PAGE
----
The NEA Guide to Activism That Counts – Education Votes

When President Donald Trump and his uniquely unqualified Secretary of Education Betsy DeVos laid out their agenda to divert taxpayer dollars from public education to private school vouchers, they ignited a firestorm among those who believe in the fundamental promise of public education.

Much of what the Trump administration is proposing at the federal level is already being passed at the state and local level. And that’s why:

Local activism is key to winning for students. 

Nationwide, there are everyday people who care deeply about their public schools are looking for ways to help defend and improve them. They are educators, parents, students, and other concerned citizens. They are Democrats, Republicans, and Independents.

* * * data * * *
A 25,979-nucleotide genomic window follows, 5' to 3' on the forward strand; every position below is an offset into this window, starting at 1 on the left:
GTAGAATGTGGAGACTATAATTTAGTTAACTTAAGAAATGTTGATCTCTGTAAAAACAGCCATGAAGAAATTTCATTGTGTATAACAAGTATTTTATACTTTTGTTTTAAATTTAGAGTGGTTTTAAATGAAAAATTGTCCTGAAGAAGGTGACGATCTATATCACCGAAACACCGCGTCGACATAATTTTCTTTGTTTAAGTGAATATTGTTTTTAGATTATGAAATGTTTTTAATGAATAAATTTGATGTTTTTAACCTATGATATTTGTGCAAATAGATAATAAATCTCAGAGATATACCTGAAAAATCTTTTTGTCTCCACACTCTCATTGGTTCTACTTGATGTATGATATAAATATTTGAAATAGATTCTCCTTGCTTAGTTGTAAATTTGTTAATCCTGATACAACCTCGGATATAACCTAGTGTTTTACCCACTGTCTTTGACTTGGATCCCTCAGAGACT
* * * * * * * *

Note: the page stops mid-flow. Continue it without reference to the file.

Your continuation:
If enough public education supporters act locally, we can win nationally.

What does it mean to speak up for education and kids? Everything you do to stand up for public education helps. Perhaps you are already engaged in online activism and organizing. But the most critical actions you can take will be on the ground and in person, at rallies and protests, at meetings with elected officials, and at any assembly open to citizen input. Local educators have the greatest impact working through their union to earn community support and speak up together.

(L to R): Washington educators occupy Olympia; educators and parents speak up for public schools; a teacher canvasses in Ohio; educators lead a rally in Austin.

We spoke to NEA educators from across the country to gather their best advice on becoming an effective advocate for public education. Here’s what they had to say:

Source: The NEA Guide to Activism That Counts – Education Votes